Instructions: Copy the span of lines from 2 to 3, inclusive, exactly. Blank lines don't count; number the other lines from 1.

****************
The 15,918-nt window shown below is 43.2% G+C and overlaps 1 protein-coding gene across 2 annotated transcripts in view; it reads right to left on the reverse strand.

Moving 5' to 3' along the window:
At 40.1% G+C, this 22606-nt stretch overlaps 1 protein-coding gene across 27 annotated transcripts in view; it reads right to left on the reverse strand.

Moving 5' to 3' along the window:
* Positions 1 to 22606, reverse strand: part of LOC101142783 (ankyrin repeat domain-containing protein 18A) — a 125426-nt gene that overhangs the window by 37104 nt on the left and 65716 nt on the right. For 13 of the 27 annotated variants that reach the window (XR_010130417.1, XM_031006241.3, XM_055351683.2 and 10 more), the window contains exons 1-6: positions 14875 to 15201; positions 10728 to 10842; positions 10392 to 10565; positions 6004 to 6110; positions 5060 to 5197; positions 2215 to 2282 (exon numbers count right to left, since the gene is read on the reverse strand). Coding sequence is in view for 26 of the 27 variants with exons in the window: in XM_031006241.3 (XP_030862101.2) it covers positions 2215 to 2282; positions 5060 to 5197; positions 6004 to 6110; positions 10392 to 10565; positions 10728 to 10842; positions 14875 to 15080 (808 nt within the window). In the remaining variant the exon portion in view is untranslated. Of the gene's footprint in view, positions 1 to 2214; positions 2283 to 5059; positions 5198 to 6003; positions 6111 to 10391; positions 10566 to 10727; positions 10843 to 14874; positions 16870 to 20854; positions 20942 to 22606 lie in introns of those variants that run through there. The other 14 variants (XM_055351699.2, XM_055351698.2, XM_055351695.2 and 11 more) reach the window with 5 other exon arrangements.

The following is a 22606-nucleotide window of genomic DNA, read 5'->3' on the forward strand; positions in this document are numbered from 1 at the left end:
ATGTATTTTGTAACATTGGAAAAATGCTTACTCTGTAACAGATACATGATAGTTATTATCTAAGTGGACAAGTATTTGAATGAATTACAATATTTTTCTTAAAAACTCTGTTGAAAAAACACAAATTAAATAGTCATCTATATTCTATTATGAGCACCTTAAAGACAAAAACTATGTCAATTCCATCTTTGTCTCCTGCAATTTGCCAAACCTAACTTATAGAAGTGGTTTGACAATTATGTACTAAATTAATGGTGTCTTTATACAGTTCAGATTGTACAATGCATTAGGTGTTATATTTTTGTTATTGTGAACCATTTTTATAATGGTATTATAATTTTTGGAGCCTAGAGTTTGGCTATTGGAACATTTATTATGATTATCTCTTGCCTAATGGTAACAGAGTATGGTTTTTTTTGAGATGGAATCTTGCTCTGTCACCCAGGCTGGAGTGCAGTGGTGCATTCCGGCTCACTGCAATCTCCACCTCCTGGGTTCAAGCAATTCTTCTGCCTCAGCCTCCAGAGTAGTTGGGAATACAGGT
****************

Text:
Moving 5' to 3' along the window:
At 40.1% G+C, this 22606-nt stretch overlaps 1 protein-coding gene across 27 annotated transcripts in view; it reads right to left on the reverse strand.